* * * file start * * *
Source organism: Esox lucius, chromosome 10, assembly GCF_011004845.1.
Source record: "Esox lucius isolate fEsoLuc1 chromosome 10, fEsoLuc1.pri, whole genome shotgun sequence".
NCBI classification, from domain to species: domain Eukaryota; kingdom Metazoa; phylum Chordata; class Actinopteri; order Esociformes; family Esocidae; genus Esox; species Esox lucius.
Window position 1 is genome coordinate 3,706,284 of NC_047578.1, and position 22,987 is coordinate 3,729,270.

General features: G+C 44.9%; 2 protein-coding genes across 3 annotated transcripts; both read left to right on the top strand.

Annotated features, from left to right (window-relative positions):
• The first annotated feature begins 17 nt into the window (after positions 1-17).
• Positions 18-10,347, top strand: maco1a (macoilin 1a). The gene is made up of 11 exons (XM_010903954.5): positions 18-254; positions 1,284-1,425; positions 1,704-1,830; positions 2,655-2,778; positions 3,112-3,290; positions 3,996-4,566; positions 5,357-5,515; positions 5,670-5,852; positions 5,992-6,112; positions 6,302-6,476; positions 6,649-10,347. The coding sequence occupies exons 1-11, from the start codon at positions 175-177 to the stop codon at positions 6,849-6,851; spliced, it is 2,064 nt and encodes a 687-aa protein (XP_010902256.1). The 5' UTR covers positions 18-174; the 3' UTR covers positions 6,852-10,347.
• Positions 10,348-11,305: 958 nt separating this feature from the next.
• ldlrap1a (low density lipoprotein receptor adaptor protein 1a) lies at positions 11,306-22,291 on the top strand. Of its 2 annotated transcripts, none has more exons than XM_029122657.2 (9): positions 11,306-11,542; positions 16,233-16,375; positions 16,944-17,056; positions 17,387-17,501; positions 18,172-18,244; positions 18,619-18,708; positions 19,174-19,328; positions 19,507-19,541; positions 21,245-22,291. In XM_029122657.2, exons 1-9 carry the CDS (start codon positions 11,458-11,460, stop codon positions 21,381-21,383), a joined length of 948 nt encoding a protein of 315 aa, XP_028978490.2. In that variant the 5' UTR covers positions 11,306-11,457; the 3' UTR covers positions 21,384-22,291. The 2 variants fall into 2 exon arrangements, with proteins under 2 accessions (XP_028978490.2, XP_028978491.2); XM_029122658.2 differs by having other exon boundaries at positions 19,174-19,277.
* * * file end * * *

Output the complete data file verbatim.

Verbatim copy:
Source organism: Esox lucius, chromosome 10, assembly GCF_011004845.1.
Source record: "Esox lucius isolate fEsoLuc1 chromosome 10, fEsoLuc1.pri, whole genome shotgun sequence".
NCBI classification, from domain to species: domain Eukaryota; kingdom Metazoa; phylum Chordata; class Actinopteri; order Esociformes; family Esocidae; genus Esox; species Esox lucius.
Window position 1 is genome coordinate 3,706,284 of NC_047578.1, and position 22,987 is coordinate 3,729,270.

General features: G+C 44.9%; 2 protein-coding genes across 3 annotated transcripts; both read left to right on the top strand.

Annotated features, from left to right (window-relative positions):
• The first annotated feature begins 17 nt into the window (after positions 1-17).
• Positions 18-10,347, top strand: maco1a (macoilin 1a). The gene is made up of 11 exons (XM_010903954.5): positions 18-254; positions 1,284-1,425; positions 1,704-1,830; positions 2,655-2,778; positions 3,112-3,290; positions 3,996-4,566; positions 5,357-5,515; positions 5,670-5,852; positions 5,992-6,112; positions 6,302-6,476; positions 6,649-10,347. The coding sequence occupies exons 1-11, from the start codon at positions 175-177 to the stop codon at positions 6,849-6,851; spliced, it is 2,064 nt and encodes a 687-aa protein (XP_010902256.1). The 5' UTR covers positions 18-174; the 3' UTR covers positions 6,852-10,347.
• Positions 10,348-11,305: 958 nt separating this feature from the next.
• ldlrap1a (low density lipoprotein receptor adaptor protein 1a) lies at positions 11,306-22,291 on the top strand. Of its 2 annotated transcripts, none has more exons than XM_029122657.2 (9): positions 11,306-11,542; positions 16,233-16,375; positions 16,944-17,056; positions 17,387-17,501; positions 18,172-18,244; positions 18,619-18,708; positions 19,174-19,328; positions 19,507-19,541; positions 21,245-22,291. In XM_029122657.2, exons 1-9 carry the CDS (start codon positions 11,458-11,460, stop codon positions 21,381-21,383), a joined length of 948 nt encoding a protein of 315 aa, XP_028978490.2. In that variant the 5' UTR covers positions 11,306-11,457; the 3' UTR covers positions 21,384-22,291. The 2 variants fall into 2 exon arrangements, with proteins under 2 accessions (XP_028978490.2, XP_028978491.2); XM_029122658.2 differs by having other exon boundaries at positions 19,174-19,277.